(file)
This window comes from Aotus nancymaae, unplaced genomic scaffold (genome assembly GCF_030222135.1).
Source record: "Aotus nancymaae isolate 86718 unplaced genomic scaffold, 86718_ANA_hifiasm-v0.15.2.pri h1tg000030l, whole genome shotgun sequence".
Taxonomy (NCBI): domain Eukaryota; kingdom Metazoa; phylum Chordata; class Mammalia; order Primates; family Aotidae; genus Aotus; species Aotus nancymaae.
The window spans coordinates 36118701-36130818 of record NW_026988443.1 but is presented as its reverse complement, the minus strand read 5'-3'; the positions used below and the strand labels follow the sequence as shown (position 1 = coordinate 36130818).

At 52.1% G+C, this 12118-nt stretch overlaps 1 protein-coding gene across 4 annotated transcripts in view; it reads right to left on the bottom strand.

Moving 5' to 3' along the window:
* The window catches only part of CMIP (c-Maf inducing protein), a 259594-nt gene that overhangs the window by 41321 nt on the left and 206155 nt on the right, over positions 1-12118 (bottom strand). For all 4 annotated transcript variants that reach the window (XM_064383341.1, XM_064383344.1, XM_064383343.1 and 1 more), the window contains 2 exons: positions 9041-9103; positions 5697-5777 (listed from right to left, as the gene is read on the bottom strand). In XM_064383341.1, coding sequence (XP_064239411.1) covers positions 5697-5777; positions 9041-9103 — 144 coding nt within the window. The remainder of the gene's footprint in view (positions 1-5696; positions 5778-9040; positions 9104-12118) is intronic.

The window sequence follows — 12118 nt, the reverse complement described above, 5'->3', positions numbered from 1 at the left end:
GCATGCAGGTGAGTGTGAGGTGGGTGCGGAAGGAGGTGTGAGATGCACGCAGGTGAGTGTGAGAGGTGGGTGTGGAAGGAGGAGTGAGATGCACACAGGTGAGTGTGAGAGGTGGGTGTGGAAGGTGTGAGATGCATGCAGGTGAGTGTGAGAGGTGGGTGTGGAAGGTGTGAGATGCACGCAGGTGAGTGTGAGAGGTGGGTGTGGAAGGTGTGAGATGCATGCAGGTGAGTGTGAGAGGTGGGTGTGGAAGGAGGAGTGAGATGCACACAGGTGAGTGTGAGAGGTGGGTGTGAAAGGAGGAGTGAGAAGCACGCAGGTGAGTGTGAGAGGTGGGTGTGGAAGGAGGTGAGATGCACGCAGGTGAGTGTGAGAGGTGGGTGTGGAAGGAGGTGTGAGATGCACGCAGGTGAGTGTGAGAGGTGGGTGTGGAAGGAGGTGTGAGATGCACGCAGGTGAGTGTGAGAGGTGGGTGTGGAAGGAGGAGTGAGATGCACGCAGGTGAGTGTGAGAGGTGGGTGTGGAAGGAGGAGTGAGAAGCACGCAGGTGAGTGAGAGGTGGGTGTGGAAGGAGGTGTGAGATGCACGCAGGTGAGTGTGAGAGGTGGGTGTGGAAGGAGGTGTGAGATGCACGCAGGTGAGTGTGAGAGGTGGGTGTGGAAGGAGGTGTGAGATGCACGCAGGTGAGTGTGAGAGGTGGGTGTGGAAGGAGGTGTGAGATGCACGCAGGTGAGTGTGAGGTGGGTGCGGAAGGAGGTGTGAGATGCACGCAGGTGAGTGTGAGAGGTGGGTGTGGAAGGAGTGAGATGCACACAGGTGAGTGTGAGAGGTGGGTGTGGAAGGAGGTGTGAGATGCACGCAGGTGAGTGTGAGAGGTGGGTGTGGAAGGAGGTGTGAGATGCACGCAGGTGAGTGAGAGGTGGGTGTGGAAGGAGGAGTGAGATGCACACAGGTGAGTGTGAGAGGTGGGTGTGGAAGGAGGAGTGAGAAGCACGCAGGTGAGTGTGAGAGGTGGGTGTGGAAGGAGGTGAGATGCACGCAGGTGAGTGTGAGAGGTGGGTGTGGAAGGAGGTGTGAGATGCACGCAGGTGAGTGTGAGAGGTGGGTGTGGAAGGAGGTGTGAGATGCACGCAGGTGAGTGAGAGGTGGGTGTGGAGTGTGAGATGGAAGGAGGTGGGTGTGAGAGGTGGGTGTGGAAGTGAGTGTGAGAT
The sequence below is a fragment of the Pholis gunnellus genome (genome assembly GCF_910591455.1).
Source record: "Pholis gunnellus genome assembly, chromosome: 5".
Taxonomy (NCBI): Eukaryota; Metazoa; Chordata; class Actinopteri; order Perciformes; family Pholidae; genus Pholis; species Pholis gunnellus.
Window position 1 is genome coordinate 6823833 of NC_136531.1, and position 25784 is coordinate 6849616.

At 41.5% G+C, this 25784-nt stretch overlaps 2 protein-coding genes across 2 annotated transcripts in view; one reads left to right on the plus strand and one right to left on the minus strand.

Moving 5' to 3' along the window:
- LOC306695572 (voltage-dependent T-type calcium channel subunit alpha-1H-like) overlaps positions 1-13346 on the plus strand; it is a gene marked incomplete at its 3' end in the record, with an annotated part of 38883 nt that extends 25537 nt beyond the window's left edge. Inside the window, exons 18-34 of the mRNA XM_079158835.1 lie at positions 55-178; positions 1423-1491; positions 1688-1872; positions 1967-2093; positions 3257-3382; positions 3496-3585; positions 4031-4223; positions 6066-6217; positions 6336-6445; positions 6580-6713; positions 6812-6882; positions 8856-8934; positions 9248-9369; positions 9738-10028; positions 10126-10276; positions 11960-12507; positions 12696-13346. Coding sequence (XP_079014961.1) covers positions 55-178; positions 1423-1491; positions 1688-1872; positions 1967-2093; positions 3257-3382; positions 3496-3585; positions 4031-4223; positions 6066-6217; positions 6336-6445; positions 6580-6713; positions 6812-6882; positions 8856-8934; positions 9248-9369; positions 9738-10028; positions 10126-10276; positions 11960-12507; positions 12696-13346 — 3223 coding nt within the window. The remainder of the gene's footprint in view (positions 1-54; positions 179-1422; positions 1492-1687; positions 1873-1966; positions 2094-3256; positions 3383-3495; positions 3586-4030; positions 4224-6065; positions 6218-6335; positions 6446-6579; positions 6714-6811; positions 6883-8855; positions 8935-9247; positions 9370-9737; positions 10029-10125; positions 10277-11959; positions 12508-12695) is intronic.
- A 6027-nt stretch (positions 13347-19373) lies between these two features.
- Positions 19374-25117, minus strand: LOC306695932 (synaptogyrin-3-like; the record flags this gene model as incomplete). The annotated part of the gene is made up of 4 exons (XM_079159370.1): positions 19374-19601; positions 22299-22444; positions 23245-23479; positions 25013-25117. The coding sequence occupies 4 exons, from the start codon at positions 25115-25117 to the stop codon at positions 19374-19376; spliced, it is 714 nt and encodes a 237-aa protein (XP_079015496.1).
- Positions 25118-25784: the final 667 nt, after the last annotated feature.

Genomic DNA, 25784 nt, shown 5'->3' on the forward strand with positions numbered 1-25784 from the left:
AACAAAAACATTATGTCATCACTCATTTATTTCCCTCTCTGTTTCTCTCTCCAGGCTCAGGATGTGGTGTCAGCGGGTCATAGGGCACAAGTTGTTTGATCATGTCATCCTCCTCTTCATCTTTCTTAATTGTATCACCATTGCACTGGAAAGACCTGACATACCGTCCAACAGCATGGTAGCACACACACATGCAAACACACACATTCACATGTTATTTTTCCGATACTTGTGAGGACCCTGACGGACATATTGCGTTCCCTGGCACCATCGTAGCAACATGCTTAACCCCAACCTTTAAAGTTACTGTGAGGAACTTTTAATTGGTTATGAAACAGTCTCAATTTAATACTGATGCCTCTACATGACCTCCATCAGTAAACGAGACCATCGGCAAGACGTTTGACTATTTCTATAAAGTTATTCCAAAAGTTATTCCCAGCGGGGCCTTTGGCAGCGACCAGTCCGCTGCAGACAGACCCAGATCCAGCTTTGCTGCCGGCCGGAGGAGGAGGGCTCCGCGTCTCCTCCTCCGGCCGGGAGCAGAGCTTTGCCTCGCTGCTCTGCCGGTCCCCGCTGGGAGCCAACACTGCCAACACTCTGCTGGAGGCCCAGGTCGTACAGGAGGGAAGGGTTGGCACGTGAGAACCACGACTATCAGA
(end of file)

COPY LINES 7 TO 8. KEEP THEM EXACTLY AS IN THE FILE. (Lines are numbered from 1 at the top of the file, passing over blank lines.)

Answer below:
* The window catches only part of CMIP (c-Maf inducing protein), a 259594-nt gene that overhangs the window by 41321 nt on the left and 206155 nt on the right, over positions 1-12118 (bottom strand). For all 4 annotated transcript variants that reach the window (XM_064383341.1, XM_064383344.1, XM_064383343.1 and 1 more), the window contains 2 exons: positions 9041-9103; positions 5697-5777 (listed from right to left, as the gene is read on the bottom strand). In XM_064383341.1, coding sequence (XP_064239411.1) covers positions 5697-5777; positions 9041-9103 — 144 coding nt within the window. The remainder of the gene's footprint in view (positions 1-5696; positions 5778-9040; positions 9104-12118) is intronic.

The window sequence follows — 12118 nt, the reverse complement described above, 5'->3', positions numbered from 1 at the left end: